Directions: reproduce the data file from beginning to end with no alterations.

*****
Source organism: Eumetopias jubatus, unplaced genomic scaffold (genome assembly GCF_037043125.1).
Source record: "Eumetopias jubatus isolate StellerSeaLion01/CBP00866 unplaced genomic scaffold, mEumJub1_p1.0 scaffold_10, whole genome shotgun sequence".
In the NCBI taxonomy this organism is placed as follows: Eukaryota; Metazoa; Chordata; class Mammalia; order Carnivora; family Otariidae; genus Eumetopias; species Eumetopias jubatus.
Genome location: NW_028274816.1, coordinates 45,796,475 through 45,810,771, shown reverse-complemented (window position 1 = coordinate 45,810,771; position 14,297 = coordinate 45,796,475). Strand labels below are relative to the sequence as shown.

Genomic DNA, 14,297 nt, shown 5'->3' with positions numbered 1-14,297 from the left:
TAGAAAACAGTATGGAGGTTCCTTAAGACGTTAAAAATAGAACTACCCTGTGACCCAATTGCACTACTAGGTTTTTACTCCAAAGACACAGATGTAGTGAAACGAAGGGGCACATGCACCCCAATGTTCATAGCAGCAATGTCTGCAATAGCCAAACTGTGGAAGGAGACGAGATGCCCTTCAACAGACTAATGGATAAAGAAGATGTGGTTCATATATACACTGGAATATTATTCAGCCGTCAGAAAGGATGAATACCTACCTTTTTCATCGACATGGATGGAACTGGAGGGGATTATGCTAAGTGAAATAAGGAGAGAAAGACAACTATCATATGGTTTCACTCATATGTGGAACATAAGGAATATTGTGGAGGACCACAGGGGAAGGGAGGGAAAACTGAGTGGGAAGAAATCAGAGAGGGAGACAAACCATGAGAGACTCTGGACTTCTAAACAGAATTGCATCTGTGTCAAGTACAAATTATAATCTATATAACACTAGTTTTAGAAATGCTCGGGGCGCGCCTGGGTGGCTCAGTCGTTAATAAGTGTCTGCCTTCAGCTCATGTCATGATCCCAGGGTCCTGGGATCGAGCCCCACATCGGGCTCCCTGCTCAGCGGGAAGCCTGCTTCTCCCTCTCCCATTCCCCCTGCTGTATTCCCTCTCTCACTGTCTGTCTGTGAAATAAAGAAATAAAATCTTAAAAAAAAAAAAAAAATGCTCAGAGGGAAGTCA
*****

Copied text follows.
Source organism: Eumetopias jubatus, unplaced genomic scaffold (genome assembly GCF_037043125.1).
Source record: "Eumetopias jubatus isolate StellerSeaLion01/CBP00866 unplaced genomic scaffold, mEumJub1_p1.0 scaffold_10, whole genome shotgun sequence".
In the NCBI taxonomy this organism is placed as follows: Eukaryota; Metazoa; Chordata; class Mammalia; order Carnivora; family Otariidae; genus Eumetopias; species Eumetopias jubatus.
Genome location: NW_028274816.1, coordinates 45,796,475 through 45,810,771, shown reverse-complemented (window position 1 = coordinate 45,810,771; position 14,297 = coordinate 45,796,475). Strand labels below are relative to the sequence as shown.

Genomic DNA, 14,297 nt, shown 5'->3' with positions numbered 1-14,297 from the left:
TAGAAAACAGTATGGAGGTTCCTTAAGACGTTAAAAATAGAACTACCCTGTGACCCAATTGCACTACTAGGTTTTTACTCCAAAGACACAGATGTAGTGAAACGAAGGGGCACATGCACCCCAATGTTCATAGCAGCAATGTCTGCAATAGCCAAACTGTGGAAGGAGACGAGATGCCCTTCAACAGACTAATGGATAAAGAAGATGTGGTTCATATATACACTGGAATATTATTCAGCCGTCAGAAAGGATGAATACCTACCTTTTTCATCGACATGGATGGAACTGGAGGGGATTATGCTAAGTGAAATAAGGAGAGAAAGACAACTATCATATGGTTTCACTCATATGTGGAACATAAGGAATATTGTGGAGGACCACAGGGGAAGGGAGGGAAAACTGAGTGGGAAGAAATCAGAGAGGGAGACAAACCATGAGAGACTCTGGACTTCTAAACAGAATTGCATCTGTGTCAAGTACAAATTATAATCTATATAACACTAGTTTTAGAAATGCTCGGGGCGCGCCTGGGTGGCTCAGTCGTTAATAAGTGTCTGCCTTCAGCTCATGTCATGATCCCAGGGTCCTGGGATCGAGCCCCACATCGGGCTCCCTGCTCAGCGGGAAGCCTGCTTCTCCCTCTCCCATTCCCCCTGCTGTATTCCCTCTCTCACTGTCTGTCTGTGAAATAAAGAAATAAAATCTTAAAAAAAAAAAAAAAATGCTCAGAGGGAAGTCA